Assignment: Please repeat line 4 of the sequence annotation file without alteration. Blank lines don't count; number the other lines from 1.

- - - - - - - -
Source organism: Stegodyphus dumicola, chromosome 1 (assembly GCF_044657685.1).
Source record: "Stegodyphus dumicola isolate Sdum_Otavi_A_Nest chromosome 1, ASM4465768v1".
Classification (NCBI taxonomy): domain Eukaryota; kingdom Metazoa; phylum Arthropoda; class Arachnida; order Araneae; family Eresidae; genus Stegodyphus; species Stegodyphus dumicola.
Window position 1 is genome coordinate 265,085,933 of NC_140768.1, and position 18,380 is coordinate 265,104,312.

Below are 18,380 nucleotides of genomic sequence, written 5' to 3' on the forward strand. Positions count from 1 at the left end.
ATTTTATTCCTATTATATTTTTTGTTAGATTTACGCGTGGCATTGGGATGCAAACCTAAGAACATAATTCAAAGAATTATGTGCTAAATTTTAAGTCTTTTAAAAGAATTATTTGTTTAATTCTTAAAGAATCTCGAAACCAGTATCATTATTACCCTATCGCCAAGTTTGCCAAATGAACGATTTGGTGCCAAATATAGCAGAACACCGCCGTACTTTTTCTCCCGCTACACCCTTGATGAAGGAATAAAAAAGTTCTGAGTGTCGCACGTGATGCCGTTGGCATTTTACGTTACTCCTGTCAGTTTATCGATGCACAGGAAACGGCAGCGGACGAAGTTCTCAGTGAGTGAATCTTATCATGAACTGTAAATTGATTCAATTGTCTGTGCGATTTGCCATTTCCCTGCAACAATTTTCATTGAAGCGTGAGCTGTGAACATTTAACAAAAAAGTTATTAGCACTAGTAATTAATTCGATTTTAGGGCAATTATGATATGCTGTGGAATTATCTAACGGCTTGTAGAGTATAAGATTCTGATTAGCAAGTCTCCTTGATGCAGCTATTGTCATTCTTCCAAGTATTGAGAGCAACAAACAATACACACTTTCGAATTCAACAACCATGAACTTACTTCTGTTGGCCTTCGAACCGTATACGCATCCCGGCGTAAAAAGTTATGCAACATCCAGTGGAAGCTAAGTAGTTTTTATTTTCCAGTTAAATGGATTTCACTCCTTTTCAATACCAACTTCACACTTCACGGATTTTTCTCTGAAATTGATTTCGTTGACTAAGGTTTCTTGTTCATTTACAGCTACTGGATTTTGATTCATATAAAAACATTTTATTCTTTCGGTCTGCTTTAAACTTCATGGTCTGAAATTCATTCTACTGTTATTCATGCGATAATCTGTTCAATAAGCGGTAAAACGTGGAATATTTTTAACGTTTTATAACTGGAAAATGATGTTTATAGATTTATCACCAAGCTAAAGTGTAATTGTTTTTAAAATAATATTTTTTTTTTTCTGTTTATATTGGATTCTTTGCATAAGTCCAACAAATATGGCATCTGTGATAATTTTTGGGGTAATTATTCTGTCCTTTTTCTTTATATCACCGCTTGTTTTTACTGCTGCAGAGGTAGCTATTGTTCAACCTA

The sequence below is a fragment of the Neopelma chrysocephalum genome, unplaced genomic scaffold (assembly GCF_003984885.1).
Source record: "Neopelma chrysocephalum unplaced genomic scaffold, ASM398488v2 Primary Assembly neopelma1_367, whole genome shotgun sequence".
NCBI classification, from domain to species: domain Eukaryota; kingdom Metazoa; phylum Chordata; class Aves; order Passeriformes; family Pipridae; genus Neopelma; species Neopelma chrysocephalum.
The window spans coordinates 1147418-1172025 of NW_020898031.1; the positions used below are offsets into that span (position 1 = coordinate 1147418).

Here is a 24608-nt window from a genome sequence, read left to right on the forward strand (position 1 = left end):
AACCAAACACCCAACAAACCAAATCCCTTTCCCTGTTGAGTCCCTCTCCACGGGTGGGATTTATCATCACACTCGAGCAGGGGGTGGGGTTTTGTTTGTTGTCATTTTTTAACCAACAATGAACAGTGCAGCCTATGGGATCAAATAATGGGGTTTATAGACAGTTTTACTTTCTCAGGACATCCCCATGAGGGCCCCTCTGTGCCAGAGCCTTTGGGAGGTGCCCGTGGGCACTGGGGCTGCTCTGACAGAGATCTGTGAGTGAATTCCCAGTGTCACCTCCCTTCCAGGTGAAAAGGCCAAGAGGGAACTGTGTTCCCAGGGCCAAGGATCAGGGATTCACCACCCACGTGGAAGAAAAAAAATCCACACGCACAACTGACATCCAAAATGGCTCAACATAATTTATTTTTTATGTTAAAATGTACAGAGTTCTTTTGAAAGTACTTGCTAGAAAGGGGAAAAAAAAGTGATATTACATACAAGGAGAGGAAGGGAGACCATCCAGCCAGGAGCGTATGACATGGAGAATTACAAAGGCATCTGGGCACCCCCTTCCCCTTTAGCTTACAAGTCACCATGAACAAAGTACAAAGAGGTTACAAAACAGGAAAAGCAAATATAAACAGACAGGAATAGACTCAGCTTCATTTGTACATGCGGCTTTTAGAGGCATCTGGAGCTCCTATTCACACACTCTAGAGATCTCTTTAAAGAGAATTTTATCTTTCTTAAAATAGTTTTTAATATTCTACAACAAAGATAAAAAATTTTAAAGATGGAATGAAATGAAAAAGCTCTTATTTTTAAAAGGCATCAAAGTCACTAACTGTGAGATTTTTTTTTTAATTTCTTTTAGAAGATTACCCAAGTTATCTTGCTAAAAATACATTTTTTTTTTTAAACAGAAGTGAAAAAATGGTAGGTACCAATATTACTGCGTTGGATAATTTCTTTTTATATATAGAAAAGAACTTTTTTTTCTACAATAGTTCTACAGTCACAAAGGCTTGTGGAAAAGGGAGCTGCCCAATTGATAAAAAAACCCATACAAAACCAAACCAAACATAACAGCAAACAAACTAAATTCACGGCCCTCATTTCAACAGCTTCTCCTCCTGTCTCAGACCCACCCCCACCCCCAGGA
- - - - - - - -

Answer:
Window position 1 is genome coordinate 265,085,933 of NC_140768.1, and position 18,380 is coordinate 265,104,312.